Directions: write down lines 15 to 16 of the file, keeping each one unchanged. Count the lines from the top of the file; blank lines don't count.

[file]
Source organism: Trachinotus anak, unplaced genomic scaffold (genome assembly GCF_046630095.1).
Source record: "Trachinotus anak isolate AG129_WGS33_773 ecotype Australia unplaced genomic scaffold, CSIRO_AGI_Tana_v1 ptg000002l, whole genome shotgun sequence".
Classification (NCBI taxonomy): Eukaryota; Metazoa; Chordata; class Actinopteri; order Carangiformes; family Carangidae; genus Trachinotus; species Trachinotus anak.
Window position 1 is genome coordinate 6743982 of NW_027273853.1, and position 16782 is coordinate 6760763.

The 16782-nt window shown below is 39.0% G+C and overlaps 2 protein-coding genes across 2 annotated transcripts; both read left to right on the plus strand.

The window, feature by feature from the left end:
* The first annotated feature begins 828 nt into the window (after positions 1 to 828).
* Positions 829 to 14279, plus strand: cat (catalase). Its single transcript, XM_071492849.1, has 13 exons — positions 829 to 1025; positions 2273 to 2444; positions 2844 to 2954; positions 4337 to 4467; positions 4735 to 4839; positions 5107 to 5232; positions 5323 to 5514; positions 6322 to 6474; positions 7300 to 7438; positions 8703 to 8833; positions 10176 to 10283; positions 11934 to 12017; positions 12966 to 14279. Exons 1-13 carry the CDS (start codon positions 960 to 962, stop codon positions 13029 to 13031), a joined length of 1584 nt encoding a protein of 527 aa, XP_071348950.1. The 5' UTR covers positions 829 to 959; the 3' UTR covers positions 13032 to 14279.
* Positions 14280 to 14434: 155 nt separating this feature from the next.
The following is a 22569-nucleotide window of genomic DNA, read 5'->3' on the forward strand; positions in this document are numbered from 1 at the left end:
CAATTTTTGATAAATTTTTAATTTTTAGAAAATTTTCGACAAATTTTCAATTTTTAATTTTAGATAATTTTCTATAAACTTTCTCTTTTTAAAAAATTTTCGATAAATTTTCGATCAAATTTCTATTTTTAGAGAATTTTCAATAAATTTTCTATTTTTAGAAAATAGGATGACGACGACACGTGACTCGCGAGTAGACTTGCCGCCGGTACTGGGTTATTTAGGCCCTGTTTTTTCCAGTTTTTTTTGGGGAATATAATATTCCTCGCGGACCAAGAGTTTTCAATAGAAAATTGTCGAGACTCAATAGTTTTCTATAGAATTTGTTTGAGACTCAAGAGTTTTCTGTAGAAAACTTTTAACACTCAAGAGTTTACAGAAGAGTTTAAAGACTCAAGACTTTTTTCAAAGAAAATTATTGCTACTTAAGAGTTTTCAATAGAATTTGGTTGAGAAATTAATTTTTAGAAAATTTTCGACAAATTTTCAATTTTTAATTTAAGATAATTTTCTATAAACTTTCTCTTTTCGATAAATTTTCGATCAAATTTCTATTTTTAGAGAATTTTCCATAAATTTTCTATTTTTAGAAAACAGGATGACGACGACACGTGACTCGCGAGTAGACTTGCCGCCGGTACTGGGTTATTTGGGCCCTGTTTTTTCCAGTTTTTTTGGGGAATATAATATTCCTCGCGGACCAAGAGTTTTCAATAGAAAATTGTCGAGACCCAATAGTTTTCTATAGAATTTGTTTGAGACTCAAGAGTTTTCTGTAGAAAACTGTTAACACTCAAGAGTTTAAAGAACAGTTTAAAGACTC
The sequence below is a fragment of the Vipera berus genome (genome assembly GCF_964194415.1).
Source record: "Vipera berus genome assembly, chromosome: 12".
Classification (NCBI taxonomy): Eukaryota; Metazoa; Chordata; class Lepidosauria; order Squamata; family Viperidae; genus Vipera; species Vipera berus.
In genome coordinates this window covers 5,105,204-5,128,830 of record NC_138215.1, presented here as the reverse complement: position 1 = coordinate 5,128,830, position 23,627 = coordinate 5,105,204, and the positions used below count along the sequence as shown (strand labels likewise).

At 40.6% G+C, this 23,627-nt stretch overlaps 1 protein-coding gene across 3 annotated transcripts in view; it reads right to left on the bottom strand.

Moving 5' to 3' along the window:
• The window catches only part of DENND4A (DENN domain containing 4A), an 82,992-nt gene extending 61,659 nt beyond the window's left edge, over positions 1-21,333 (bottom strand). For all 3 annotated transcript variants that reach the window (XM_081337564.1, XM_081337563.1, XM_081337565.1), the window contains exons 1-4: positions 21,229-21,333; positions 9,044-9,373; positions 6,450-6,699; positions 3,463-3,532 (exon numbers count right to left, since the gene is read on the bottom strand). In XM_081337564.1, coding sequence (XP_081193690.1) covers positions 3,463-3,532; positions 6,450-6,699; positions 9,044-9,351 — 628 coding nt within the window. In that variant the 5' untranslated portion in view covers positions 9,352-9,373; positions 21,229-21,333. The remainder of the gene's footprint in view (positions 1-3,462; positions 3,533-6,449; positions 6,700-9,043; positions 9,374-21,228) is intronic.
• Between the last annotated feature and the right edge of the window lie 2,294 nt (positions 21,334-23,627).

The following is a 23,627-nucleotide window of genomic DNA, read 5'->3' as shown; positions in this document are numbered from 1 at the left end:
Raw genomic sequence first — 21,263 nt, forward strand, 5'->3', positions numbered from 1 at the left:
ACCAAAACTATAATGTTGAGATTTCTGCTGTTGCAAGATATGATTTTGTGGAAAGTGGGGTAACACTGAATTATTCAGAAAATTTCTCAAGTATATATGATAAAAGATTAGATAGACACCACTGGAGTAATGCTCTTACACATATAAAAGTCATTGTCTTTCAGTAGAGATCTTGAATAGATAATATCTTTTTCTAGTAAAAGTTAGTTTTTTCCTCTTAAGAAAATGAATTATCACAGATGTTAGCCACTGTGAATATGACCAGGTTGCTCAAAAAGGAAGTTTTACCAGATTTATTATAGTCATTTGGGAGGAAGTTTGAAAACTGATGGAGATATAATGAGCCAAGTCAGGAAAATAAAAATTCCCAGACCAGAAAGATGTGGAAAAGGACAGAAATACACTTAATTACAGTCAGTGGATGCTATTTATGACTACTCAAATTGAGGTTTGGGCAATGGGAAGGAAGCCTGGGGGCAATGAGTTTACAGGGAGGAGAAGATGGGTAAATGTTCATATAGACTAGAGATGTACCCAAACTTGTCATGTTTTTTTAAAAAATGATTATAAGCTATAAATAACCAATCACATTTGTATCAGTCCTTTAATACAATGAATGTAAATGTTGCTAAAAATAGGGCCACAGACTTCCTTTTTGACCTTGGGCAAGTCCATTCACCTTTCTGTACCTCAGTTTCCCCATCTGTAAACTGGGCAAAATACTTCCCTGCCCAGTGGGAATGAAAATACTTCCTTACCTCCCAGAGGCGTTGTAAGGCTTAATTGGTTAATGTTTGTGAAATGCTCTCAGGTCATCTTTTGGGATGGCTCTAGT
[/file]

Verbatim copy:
In genome coordinates this window covers 5,105,204-5,128,830 of record NC_138215.1, presented here as the reverse complement: position 1 = coordinate 5,128,830, position 23,627 = coordinate 5,105,204, and the positions used below count along the sequence as shown (strand labels likewise).

At 40.6% G+C, this 23,627-nt stretch overlaps 1 protein-coding gene across 3 annotated transcripts in view; it reads right to left on the bottom strand.